Sunday, 11 March 2012
TALLAWAH BOOK CLUB: Spotlight on Anthony Shadid’s House of Stone
Anthony Shadid died last month following an acute asthma attack while attempting to flee war-torn Syria on horseback, but the two-time Pulitzer-winning journalist (for coverage of the Iraq War) and author (Night Draws Near) is survived by a rich legacy that will doubtless fascinate and inspire generations to come. Prior to his death, Shadid completed on a memoir, House of Stone: A Memoir of Home, Family and a Lost Middle East, which is now available via Houghton Mifflin Harcourt.
Shadid, whose work for both the Washington Post and the New York Times has taken him to the heart of the Middle-East battle-zones, writes evocatively and beautifully about the process of rebuilding a family home in southern Lebanon. Full of his trademark minimalism and lyrical brilliance, the book is at once an unforgettable account of family history and reconstructing a life in the wake of physical and emotional mayhem.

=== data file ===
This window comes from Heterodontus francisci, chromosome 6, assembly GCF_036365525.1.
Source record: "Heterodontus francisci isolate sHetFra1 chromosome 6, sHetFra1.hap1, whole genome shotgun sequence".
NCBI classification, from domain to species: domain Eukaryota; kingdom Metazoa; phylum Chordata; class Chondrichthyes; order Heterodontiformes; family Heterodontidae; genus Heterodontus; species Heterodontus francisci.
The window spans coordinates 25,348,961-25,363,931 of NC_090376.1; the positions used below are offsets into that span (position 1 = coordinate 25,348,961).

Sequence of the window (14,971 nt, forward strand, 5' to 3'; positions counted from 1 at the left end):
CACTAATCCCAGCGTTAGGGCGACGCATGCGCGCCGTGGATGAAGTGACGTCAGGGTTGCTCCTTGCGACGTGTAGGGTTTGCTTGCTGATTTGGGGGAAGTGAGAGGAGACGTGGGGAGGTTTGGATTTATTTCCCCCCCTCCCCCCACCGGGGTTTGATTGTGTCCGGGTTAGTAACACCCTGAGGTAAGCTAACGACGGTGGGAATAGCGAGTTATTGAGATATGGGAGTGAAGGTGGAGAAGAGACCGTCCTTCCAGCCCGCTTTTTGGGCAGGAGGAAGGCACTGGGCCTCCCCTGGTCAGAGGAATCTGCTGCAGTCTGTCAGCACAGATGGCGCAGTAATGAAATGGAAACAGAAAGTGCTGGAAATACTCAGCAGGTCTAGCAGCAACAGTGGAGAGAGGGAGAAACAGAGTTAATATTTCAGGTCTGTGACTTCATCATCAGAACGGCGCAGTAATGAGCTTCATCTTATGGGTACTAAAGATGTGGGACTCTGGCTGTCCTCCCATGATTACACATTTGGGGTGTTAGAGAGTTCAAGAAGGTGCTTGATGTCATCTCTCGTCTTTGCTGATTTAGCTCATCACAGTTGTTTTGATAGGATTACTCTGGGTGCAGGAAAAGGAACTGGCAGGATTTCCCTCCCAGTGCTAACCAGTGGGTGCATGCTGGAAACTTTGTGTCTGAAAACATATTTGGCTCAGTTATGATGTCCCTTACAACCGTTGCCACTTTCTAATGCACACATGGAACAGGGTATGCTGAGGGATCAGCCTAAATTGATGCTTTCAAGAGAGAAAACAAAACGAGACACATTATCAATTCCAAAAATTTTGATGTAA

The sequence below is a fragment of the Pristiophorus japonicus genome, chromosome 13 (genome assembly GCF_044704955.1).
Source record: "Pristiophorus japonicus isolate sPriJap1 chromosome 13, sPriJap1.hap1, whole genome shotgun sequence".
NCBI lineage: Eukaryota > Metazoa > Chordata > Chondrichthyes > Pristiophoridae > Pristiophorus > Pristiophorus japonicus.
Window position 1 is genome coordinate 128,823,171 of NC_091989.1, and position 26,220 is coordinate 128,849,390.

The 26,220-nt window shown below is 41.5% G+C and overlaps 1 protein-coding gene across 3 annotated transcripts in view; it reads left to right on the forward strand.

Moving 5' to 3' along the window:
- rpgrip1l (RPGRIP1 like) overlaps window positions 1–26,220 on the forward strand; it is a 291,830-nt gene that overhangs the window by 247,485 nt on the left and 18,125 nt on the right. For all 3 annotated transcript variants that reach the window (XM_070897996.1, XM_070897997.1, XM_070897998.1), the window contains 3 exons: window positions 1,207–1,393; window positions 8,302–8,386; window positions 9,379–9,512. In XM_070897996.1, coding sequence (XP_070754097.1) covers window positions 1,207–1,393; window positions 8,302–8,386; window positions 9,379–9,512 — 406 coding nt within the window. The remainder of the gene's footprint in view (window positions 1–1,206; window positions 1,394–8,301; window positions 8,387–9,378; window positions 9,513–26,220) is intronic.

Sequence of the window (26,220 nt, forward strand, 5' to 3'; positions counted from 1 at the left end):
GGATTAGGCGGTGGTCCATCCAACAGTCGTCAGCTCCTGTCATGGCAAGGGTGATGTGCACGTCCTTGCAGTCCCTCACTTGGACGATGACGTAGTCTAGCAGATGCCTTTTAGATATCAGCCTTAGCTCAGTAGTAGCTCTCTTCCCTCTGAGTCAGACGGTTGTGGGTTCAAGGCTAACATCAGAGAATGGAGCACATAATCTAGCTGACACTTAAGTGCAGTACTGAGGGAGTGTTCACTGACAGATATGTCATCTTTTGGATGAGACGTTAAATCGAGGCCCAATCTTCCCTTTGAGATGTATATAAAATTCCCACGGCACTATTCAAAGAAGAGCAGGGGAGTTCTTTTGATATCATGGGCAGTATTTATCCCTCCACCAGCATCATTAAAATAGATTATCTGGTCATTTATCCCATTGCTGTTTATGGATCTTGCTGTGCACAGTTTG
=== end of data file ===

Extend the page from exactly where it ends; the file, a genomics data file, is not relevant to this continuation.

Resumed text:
Lauding Shadid’s work, writer Kai Bird proclaims “House of Stone should be read by anyone who wishes to understand the agonies and hopes of the Middle East.” Dave Eggers also made a glowing recommendation. “This is a book about war and terrible loss and a troubled region and his own troubled family history – written with the kind of levity and candour and lyricism we associate with say, Junot Diaz, and that makes the book, improbably, both a compulsive read and one you don’t want to end.”